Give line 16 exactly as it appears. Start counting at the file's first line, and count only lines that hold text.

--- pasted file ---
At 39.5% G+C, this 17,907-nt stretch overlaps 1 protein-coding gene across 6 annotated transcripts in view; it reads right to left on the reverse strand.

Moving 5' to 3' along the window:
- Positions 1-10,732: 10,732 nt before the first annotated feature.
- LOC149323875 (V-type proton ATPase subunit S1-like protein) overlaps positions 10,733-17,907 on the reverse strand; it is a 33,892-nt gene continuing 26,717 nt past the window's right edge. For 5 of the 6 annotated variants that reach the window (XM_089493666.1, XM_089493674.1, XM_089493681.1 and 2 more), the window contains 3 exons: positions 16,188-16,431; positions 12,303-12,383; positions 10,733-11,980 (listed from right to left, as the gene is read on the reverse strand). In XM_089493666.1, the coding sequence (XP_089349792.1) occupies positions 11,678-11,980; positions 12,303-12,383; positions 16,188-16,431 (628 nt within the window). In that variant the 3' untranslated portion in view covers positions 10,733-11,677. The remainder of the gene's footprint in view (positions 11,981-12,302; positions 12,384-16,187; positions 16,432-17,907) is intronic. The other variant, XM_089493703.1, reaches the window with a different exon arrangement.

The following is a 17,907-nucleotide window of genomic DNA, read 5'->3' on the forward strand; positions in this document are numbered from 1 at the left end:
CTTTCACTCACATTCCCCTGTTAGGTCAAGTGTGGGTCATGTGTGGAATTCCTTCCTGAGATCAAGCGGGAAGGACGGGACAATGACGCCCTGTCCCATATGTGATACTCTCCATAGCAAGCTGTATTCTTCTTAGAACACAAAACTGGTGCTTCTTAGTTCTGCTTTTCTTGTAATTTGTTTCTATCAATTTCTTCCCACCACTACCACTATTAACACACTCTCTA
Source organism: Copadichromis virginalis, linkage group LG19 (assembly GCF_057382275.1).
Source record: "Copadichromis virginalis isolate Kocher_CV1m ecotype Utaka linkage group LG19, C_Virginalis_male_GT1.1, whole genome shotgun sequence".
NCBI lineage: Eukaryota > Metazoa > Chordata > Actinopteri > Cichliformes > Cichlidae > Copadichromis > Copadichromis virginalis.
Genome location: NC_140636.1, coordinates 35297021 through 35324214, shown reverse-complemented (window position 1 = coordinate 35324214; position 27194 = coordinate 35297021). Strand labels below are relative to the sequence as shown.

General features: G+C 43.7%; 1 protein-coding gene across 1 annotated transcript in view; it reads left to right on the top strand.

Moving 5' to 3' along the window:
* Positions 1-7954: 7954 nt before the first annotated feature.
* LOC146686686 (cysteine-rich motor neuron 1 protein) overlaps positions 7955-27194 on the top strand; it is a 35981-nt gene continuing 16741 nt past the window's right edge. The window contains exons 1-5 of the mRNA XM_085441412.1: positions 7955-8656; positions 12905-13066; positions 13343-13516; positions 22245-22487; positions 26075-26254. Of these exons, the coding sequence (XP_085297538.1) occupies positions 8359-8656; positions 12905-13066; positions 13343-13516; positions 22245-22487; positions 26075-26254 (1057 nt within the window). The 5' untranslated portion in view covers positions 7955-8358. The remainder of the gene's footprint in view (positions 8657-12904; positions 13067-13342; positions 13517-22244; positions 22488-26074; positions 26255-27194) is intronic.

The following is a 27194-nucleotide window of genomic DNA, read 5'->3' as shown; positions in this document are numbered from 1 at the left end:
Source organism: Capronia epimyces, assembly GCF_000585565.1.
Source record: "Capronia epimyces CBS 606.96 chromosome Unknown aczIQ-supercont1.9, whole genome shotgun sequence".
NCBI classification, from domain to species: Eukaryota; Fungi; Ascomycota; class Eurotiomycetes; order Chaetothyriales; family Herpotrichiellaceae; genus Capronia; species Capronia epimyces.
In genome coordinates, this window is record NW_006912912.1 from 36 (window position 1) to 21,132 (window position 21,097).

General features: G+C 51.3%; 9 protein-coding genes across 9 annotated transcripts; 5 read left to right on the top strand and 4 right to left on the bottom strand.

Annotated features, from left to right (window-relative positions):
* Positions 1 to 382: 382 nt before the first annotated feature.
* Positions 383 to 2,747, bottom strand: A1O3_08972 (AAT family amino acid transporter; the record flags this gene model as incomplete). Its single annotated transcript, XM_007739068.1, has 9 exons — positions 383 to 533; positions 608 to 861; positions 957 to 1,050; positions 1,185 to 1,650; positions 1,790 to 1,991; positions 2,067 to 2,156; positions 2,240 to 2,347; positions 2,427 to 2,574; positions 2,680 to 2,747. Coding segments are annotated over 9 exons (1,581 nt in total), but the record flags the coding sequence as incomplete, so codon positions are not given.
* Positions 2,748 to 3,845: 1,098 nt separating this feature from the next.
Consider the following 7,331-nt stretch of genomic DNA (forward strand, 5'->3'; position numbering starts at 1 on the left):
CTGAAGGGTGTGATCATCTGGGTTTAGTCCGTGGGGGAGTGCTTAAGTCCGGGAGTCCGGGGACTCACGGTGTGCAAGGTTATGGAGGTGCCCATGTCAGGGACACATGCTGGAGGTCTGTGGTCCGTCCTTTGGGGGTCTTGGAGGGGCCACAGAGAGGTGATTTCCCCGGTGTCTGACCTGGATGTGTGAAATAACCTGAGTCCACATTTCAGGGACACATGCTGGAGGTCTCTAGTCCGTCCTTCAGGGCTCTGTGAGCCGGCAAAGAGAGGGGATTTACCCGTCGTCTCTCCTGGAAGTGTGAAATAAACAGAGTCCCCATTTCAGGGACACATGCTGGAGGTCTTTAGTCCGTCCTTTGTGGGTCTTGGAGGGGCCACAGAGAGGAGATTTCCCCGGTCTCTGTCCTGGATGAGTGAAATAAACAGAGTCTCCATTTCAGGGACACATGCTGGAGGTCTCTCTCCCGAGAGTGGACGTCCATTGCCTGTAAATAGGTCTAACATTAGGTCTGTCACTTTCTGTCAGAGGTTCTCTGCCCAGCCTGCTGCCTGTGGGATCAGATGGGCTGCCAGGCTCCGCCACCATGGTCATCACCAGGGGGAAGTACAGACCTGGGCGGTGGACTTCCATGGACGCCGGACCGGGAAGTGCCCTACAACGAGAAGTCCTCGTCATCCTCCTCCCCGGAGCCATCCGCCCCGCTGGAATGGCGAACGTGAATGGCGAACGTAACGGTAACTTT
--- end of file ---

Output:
Source organism: Capronia epimyces, assembly GCF_000585565.1.